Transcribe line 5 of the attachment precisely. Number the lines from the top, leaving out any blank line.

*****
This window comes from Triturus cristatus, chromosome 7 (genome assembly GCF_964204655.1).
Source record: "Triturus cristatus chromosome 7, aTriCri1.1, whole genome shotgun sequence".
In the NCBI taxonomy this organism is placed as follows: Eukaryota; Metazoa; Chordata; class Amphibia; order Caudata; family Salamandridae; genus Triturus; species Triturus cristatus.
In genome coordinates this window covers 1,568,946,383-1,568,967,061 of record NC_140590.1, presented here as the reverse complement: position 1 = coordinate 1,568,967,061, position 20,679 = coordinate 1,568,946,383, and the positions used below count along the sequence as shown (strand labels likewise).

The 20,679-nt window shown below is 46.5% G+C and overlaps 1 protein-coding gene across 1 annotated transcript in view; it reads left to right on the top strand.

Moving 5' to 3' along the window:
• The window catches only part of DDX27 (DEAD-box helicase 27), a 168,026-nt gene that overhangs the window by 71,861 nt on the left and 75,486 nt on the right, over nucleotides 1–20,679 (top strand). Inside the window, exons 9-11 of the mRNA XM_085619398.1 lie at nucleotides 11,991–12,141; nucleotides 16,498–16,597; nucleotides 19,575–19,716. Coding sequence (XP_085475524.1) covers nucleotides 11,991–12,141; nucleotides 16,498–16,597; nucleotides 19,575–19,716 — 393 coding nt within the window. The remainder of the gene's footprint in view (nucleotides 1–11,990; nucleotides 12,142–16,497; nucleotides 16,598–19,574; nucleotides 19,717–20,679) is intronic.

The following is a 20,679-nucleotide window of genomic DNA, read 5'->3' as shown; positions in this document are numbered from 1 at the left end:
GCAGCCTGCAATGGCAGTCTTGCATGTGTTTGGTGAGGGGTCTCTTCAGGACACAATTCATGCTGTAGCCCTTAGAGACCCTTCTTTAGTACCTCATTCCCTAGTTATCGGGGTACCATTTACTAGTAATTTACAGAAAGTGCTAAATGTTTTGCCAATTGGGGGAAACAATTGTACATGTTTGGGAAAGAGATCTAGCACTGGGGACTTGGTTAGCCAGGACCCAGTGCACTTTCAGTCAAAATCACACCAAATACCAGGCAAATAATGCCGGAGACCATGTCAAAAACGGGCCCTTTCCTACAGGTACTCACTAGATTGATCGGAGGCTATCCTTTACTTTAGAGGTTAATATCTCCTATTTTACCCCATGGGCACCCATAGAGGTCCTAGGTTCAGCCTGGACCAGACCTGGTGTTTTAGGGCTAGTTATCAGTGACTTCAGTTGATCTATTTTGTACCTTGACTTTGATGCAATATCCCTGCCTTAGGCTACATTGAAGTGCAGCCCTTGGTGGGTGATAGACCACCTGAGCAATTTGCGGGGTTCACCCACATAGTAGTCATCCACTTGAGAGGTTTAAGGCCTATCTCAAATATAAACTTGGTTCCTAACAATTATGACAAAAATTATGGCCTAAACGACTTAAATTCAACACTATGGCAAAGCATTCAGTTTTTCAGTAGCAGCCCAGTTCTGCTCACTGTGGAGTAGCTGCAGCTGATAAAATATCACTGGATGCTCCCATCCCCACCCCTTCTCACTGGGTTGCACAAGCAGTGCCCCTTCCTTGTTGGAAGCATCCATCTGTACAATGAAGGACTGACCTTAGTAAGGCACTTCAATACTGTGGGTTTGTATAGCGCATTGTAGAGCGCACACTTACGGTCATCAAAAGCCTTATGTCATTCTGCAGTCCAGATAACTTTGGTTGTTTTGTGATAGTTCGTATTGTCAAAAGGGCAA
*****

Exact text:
The 20,679-nt window shown below is 46.5% G+C and overlaps 1 protein-coding gene across 1 annotated transcript in view; it reads left to right on the top strand.